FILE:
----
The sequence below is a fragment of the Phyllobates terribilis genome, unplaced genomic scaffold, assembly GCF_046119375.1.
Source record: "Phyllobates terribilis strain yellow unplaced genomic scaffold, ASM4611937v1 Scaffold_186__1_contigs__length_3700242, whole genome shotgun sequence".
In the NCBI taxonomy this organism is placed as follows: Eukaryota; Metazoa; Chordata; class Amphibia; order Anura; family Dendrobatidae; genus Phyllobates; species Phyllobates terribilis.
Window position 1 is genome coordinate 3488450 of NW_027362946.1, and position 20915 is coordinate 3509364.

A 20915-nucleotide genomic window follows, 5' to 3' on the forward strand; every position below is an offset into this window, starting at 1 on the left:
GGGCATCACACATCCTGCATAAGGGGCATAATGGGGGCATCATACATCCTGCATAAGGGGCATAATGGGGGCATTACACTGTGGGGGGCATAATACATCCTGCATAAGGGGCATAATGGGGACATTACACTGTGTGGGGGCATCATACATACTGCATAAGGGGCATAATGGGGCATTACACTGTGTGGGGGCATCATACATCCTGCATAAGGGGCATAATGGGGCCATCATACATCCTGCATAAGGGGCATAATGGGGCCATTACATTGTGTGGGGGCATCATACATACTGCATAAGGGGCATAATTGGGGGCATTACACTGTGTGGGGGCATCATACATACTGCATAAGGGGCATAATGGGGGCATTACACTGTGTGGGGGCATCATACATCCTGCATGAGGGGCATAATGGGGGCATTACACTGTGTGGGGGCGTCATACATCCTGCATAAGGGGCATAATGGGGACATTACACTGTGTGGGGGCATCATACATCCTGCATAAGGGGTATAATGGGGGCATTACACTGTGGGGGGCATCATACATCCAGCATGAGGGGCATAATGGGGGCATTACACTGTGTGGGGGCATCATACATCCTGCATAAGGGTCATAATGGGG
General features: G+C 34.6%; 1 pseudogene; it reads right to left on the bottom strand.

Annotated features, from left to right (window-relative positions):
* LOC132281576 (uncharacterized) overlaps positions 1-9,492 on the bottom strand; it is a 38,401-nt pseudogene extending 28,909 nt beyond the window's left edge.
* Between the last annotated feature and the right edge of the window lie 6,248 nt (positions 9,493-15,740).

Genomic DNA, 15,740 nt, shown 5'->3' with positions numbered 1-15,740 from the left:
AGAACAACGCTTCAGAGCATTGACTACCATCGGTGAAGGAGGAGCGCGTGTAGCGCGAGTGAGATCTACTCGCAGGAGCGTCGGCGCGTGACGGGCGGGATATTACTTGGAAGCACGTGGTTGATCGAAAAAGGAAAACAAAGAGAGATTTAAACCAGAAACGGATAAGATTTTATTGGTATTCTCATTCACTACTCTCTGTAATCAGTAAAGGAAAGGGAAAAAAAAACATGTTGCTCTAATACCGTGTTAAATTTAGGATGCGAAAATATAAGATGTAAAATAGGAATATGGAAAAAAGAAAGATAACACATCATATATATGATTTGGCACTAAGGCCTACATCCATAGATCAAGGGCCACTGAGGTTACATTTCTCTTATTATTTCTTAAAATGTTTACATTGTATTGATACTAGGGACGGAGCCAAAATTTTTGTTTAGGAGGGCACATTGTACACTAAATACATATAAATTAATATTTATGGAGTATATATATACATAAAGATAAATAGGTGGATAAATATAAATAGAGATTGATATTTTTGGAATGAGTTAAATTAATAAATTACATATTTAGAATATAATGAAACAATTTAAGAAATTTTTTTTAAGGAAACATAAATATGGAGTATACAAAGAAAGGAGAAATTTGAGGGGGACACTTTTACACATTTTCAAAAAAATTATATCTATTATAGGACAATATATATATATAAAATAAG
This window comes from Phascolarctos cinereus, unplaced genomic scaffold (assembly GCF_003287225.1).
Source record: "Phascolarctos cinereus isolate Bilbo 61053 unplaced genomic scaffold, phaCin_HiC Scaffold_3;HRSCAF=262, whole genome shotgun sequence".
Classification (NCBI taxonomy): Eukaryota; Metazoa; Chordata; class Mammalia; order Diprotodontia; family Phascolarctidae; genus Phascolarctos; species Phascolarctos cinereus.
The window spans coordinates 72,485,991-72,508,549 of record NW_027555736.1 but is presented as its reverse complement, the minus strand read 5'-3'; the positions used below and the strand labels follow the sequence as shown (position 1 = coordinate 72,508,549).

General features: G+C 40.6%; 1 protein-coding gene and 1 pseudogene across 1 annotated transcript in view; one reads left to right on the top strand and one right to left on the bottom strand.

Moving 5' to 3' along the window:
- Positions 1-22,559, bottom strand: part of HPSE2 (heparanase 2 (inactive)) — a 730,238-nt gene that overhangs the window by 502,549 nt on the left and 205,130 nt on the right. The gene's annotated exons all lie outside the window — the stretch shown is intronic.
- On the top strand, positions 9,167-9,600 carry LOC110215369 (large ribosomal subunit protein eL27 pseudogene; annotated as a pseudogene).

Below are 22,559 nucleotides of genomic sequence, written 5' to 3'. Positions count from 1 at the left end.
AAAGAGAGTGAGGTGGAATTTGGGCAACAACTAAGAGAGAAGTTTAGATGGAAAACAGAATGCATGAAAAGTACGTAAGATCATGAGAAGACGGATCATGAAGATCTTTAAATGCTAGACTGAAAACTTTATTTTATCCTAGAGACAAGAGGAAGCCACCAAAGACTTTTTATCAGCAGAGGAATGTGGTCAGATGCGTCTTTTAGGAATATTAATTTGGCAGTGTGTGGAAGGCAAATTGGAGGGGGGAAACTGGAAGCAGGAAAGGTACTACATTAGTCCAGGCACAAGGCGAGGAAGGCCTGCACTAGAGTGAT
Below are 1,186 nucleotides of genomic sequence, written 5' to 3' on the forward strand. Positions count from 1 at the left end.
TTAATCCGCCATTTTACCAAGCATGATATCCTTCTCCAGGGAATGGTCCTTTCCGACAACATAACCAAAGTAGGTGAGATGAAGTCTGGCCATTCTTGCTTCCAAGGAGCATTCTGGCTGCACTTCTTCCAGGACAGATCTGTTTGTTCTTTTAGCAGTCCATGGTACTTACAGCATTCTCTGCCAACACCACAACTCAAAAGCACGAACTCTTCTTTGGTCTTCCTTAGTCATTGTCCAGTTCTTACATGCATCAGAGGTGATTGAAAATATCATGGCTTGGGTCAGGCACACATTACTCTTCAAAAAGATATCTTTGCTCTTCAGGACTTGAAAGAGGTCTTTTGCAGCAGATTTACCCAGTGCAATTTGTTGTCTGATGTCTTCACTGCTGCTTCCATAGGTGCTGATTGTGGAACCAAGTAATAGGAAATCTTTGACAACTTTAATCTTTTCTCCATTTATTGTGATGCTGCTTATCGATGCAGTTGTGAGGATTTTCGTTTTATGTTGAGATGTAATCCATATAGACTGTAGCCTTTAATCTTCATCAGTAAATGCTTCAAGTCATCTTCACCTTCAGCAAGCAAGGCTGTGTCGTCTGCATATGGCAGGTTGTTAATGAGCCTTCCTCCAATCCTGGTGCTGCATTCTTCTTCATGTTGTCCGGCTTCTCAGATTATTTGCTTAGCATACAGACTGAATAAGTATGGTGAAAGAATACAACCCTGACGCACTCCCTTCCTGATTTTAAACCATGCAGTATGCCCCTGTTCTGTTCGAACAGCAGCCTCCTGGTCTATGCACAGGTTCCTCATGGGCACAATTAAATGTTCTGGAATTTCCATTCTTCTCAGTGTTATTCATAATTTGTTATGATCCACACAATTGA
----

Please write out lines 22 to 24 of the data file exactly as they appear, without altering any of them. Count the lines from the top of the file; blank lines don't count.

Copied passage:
AAAGAGAGTGAGGTGGAATTTGGGCAACAACTAAGAGAGAAGTTTAGATGGAAAACAGAATGCATGAAAAGTACGTAAGATCATGAGAAGACGGATCATGAAGATCTTTAAATGCTAGACTGAAAACTTTATTTTATCCTAGAGACAAGAGGAAGCCACCAAAGACTTTTTATCAGCAGAGGAATGTGGTCAGATGCGTCTTTTAGGAATATTAATTTGGCAGTGTGTGGAAGGCAAATTGGAGGGGGGAAACTGGAAGCAGGAAAGGTACTACATTAGTCCAGGCACAAGGCGAGGAAGGCCTGCACTAGAGTGAT
Below are 1,186 nucleotides of genomic sequence, written 5' to 3' on the forward strand. Positions count from 1 at the left end.
TTAATCCGCCATTTTACCAAGCATGATATCCTTCTCCAGGGAATGGTCCTTTCCGACAACATAACCAAAGTAGGTGAGATGAAGTCTGGCCATTCTTGCTTCCAAGGAGCATTCTGGCTGCACTTCTTCCAGGACAGATCTGTTTGTTCTTTTAGCAGTCCATGGTACTTACAGCATTCTCTGCCAACACCACAACTCAAAAGCACGAACTCTTCTTTGGTCTTCCTTAGTCATTGTCCAGTTCTTACATGCATCAGAGGTGATTGAAAATATCATGGCTTGGGTCAGGCACACATTACTCTTCAAAAAGATATCTTTGCTCTTCAGGACTTGAAAGAGGTCTTTTGCAGCAGATTTACCCAGTGCAATTTGTTGTCTGATGTCTTCACTGCTGCTTCCATAGGTGCTGATTGTGGAACCAAGTAATAGGAAATCTTTGACAACTTTAATCTTTTCTCCATTTATTGTGATGCTGCTTATCGATGCAGTTGTGAGGATTTTCGTTTTATGTTGAGATGTAATCCATATAGACTGTAGCCTTTAATCTTCATCAGTAAATGCTTCAAGTCATCTTCACCTTCAGCAAGCAAGGCTGTGTCGTCTGCATATGGCAGGTTGTTAATGAGCCTTCCTCCAATCCTGGTGCTGCATTCTTCTTCATGTTGTCCGGCTTCTCAGATTATTTGCTTAGCATACAGACTGAATAAGTATGGTGAAAGAATACAACCCTGACGCACTCCCTTCCTGATTTTAAACCATGCAGTATGCCCCTGTTCTGTTCGAACAGCAGCCTCCTGGTCTATGCACAGGTTCCTCATGGGCACAATTAAATGTTCTGGAATTTCCATTCTTCTCAGTGTTATTCATAATTTGTTATGATCCACACAATTGA